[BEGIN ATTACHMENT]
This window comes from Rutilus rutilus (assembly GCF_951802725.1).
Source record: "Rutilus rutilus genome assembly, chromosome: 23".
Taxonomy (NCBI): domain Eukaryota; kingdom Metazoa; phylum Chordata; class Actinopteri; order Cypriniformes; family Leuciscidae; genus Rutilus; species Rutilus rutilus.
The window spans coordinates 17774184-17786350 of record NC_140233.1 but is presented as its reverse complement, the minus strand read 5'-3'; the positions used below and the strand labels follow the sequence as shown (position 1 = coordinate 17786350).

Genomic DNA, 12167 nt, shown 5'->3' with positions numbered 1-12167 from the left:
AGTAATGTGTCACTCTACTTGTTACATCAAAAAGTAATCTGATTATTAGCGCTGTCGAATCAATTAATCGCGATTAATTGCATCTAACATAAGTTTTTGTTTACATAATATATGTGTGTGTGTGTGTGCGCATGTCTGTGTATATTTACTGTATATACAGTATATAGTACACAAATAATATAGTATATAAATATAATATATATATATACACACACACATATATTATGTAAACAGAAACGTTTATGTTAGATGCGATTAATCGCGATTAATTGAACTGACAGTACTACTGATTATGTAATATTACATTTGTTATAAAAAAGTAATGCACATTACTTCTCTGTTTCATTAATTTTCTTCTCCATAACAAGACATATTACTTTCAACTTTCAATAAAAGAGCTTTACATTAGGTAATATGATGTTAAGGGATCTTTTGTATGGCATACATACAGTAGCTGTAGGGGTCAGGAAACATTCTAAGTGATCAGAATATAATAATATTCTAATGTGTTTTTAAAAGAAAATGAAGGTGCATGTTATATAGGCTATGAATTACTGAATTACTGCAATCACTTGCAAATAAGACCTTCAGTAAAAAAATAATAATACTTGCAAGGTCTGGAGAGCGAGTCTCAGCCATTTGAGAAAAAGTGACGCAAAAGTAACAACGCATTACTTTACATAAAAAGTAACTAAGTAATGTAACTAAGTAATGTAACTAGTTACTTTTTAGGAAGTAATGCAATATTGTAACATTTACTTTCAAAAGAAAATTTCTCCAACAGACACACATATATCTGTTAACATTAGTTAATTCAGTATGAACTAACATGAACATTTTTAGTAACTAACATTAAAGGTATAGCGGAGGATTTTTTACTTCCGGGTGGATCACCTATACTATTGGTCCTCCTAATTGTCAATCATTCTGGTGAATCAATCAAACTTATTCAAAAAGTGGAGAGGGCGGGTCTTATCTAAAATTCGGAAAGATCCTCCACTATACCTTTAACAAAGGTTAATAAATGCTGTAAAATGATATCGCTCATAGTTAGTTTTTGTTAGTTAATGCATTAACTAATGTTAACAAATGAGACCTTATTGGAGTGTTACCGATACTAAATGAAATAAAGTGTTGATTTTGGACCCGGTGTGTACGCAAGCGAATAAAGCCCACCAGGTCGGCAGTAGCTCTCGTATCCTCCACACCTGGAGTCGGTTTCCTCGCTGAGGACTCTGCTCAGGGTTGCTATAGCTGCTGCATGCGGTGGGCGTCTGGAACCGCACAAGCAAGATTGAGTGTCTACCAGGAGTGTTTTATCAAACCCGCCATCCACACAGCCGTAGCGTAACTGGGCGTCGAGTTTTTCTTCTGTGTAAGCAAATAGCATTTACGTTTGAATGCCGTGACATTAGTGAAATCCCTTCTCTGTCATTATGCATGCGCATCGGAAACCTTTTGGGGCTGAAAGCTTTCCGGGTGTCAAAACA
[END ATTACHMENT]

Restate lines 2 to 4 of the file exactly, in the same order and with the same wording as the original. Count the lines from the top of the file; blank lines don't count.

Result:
Source record: "Rutilus rutilus genome assembly, chromosome: 23".
Taxonomy (NCBI): domain Eukaryota; kingdom Metazoa; phylum Chordata; class Actinopteri; order Cypriniformes; family Leuciscidae; genus Rutilus; species Rutilus rutilus.
The window spans coordinates 17774184-17786350 of record NC_140233.1 but is presented as its reverse complement, the minus strand read 5'-3'; the positions used below and the strand labels follow the sequence as shown (position 1 = coordinate 17786350).